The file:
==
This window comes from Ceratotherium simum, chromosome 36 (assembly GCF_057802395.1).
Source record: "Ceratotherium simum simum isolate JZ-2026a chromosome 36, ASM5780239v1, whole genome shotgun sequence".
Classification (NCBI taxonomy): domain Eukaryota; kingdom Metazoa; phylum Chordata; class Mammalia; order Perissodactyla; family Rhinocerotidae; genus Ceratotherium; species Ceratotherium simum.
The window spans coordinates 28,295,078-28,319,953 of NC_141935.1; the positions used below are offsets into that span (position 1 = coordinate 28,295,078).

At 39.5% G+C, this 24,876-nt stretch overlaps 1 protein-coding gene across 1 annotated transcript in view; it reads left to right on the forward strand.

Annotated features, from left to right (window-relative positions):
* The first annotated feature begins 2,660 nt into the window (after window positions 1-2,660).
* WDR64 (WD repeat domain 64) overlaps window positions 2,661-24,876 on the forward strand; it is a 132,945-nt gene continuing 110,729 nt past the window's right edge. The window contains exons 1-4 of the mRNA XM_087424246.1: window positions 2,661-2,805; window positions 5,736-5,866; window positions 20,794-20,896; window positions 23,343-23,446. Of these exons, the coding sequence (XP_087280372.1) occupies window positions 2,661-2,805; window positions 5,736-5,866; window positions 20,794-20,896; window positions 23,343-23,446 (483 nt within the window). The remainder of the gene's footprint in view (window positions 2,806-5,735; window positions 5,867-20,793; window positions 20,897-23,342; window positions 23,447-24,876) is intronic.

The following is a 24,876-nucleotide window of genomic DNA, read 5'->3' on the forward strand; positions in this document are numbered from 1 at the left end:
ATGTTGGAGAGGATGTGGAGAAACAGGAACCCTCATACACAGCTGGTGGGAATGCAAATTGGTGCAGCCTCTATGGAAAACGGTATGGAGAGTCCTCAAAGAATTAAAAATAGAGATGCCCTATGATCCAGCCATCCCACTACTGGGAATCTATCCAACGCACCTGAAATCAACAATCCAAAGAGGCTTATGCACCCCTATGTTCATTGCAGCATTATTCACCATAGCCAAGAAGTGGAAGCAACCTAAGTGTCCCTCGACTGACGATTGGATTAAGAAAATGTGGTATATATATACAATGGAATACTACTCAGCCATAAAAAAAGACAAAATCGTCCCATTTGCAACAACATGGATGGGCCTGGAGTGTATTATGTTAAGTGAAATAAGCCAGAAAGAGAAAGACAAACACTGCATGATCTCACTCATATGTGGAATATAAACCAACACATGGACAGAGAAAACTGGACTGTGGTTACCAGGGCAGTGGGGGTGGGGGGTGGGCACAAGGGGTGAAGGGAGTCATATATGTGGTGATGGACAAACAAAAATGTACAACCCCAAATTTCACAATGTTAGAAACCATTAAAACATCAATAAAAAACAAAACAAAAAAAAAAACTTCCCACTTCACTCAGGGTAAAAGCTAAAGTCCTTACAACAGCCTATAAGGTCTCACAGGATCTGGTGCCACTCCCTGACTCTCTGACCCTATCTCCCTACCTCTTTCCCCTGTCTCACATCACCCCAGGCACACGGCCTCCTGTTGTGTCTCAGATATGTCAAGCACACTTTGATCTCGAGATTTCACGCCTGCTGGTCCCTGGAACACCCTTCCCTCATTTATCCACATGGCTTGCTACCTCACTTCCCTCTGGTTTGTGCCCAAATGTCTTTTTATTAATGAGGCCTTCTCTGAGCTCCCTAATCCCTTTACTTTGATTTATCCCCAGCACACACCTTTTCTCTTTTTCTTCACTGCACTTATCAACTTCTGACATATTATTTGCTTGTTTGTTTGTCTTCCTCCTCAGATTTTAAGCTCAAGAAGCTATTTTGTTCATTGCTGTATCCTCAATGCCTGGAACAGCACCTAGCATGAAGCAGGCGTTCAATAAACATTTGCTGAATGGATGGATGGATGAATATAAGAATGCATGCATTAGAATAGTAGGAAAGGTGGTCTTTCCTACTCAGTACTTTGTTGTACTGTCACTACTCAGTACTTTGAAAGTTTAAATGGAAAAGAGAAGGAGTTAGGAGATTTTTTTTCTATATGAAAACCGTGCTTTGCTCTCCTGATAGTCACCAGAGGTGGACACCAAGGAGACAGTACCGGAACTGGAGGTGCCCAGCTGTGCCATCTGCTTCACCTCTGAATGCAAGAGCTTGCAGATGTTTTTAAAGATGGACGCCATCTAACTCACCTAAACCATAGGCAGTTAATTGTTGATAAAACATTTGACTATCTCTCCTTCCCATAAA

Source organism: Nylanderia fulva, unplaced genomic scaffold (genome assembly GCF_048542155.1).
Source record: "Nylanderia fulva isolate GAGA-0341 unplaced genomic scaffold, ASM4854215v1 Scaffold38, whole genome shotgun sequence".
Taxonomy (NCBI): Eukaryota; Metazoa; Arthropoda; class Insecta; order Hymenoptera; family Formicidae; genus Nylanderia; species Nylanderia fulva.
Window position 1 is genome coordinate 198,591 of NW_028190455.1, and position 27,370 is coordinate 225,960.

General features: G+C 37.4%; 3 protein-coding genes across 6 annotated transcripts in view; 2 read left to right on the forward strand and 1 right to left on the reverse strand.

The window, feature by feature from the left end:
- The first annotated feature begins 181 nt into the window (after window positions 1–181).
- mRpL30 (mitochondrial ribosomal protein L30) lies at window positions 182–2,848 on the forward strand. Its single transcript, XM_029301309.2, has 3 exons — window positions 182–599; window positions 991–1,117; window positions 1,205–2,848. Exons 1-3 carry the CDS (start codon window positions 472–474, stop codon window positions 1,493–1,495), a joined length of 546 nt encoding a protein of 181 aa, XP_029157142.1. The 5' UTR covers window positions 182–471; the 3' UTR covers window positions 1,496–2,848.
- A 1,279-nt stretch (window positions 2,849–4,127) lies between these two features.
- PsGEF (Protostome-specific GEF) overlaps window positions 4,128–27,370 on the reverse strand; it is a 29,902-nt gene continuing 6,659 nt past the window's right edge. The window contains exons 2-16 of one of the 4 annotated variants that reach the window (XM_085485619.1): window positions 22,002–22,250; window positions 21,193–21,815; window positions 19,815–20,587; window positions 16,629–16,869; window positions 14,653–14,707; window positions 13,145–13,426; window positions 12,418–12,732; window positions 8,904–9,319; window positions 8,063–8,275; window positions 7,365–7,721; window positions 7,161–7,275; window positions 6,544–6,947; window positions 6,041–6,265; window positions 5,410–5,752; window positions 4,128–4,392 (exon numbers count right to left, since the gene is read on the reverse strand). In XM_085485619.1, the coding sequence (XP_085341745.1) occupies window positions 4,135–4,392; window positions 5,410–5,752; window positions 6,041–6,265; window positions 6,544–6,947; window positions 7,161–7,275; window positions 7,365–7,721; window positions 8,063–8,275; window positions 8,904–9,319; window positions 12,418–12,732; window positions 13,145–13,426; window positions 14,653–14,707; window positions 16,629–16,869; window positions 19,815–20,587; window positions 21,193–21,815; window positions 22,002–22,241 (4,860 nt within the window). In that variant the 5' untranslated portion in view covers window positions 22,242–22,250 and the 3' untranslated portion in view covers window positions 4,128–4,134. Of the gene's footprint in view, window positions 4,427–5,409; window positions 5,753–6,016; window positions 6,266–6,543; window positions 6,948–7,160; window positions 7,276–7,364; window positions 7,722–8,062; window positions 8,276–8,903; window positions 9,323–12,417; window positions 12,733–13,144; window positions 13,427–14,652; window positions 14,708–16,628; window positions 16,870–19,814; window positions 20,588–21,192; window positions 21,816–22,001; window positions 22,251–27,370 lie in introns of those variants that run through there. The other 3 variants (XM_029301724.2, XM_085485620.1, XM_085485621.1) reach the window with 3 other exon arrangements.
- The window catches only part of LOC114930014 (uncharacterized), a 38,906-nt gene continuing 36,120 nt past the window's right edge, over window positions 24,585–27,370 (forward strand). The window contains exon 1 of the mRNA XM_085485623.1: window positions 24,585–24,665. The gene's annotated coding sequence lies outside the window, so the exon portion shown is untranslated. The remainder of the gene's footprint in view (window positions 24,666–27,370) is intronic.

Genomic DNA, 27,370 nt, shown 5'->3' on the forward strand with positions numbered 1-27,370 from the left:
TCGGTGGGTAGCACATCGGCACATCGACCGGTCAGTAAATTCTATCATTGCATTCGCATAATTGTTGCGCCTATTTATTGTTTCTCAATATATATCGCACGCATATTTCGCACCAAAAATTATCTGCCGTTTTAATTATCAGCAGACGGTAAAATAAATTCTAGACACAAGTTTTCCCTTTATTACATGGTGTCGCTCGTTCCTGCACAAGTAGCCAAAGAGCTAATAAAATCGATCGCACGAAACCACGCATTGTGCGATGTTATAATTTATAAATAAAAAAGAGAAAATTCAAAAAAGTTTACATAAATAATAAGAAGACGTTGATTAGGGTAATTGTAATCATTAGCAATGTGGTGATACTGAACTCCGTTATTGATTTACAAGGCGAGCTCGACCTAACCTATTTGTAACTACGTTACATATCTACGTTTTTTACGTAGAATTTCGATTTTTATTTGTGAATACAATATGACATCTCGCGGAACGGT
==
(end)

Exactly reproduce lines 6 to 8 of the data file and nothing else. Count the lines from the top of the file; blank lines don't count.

Annotated features, from left to right (window-relative positions):
* The first annotated feature begins 2,660 nt into the window (after window positions 1-2,660).
* WDR64 (WD repeat domain 64) overlaps window positions 2,661-24,876 on the forward strand; it is a 132,945-nt gene continuing 110,729 nt past the window's right edge. The window contains exons 1-4 of the mRNA XM_087424246.1: window positions 2,661-2,805; window positions 5,736-5,866; window positions 20,794-20,896; window positions 23,343-23,446. Of these exons, the coding sequence (XP_087280372.1) occupies window positions 2,661-2,805; window positions 5,736-5,866; window positions 20,794-20,896; window positions 23,343-23,446 (483 nt within the window). The remainder of the gene's footprint in view (window positions 2,806-5,735; window positions 5,867-20,793; window positions 20,897-23,342; window positions 23,447-24,876) is intronic.